The South African High Commissioner to Uganda, Professor Solly Mollo, says those who are perpetrating violence in South Africa should be condemned. His statement comes as concern grows across Africa over the violence in which some foreign nationals are being targeted in South Africa.

In Uganda, lawmakers are demanding that the Foreign Affairs Ministry secure the safety of the country’s citizens living in South Africa.

The violence and looting of shops occurred in Johannesburg and surrounding areas. Similar incidents occurred in Pretoria.

Nigeria summoned its South African High Commissioner to express displeasure over the treatment of its citizens and it dispatched a special envoy.

Nigeria also called for the boycott of South African companies in the west African nation.

Mollo says, “This is not time for us to start blaming one another. People have lost their lives. People have lost their livelihoods. It is time for us to reflect and reconnect. We belong to one continent. We are one people.”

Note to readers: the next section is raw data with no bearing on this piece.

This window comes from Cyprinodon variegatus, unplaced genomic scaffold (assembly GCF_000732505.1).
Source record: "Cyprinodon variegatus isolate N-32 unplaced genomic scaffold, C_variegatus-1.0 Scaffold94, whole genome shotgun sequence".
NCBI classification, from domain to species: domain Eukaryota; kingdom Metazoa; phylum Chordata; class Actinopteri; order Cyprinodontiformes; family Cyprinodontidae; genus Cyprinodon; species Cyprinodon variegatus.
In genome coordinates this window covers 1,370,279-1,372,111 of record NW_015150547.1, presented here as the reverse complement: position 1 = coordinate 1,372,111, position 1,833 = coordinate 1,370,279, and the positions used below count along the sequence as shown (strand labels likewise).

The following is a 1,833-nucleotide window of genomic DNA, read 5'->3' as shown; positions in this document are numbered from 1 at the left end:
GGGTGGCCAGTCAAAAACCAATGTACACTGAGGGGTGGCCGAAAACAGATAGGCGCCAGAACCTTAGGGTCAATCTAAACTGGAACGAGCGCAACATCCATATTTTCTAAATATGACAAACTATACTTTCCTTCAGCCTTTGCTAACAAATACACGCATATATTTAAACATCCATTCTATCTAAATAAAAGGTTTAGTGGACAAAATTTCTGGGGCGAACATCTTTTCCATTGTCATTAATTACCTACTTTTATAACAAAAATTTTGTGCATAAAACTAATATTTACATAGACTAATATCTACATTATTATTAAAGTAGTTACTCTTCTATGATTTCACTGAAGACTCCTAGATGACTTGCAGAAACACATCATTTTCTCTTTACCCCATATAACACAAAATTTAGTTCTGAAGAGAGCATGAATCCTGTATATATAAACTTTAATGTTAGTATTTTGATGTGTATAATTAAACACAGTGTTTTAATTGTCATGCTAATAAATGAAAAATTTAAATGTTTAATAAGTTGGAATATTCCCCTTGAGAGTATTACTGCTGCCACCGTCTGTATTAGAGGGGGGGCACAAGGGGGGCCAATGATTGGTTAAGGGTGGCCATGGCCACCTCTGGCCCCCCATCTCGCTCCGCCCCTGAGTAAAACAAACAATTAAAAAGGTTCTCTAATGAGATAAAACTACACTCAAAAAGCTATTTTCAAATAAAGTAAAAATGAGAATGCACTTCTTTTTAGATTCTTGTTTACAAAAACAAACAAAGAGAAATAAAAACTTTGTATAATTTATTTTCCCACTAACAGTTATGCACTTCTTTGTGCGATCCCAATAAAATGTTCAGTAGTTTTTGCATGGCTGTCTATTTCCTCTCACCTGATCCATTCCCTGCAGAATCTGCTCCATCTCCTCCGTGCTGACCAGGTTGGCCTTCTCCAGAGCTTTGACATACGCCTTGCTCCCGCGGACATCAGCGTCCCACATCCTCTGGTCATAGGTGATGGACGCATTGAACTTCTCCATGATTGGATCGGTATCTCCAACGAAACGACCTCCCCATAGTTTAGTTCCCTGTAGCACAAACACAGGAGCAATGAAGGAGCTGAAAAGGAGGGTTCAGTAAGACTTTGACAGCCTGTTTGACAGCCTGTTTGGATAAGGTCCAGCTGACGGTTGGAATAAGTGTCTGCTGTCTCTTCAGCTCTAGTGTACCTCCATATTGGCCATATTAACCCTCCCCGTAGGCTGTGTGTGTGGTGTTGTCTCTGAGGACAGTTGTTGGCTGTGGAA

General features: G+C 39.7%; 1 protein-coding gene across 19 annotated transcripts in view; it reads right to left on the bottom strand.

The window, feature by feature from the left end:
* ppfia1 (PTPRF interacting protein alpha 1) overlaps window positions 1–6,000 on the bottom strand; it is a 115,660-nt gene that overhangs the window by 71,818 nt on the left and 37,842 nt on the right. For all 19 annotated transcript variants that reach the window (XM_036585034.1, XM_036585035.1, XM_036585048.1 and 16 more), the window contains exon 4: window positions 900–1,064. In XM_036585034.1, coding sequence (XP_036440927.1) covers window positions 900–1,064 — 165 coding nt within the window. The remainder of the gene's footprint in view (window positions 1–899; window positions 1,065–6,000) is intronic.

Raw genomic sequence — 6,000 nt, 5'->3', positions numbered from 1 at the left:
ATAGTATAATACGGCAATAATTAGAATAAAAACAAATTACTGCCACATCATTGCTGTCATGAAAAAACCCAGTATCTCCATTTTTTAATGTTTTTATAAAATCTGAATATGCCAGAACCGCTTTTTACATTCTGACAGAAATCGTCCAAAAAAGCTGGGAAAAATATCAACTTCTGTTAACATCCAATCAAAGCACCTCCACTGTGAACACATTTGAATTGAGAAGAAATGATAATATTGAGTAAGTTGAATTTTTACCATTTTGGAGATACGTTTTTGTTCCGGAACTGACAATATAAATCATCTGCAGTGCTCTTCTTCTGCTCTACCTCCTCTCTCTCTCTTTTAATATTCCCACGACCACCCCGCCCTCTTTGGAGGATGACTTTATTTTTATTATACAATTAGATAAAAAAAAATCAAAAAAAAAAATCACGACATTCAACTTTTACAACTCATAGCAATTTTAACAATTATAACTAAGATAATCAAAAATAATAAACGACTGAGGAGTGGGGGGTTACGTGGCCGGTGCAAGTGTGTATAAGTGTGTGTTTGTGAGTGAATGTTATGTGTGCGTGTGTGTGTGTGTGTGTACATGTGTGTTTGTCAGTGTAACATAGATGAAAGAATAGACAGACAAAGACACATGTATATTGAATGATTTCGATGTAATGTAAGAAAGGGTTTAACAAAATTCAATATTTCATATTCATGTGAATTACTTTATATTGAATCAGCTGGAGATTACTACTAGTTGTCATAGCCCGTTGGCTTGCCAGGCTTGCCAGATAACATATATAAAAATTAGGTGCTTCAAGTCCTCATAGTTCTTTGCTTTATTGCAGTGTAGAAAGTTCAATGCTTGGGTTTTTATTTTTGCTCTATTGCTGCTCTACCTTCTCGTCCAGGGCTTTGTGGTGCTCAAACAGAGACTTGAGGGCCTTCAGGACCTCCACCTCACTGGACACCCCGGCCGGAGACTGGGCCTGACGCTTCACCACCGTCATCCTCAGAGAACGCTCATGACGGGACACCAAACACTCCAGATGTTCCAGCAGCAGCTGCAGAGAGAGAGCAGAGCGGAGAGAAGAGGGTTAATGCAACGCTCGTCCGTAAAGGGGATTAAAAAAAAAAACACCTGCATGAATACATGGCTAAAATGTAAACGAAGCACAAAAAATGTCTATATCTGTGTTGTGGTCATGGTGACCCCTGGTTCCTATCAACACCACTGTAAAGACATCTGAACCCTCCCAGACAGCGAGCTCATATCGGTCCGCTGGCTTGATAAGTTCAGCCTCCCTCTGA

Meanwhile, the Catholic Church in Johannesburg will use the Day of Prayer on Sunday to break the silence against gender-based violence and xenophobia. It says it will encourage people to speak up about this social ill.

The Catholic Church has responded to government’s call for a day of prayer by convening a special prayer meeting on Sunday afternoon at St Margaret’s Catholic Church at Diepkloof in Soweto.

Convenor of the prayer meeting Father Mduduzi Ndlovu says men, women and children of all faiths are welcome to attend the prayer which will end with a healing and reconciliation service.

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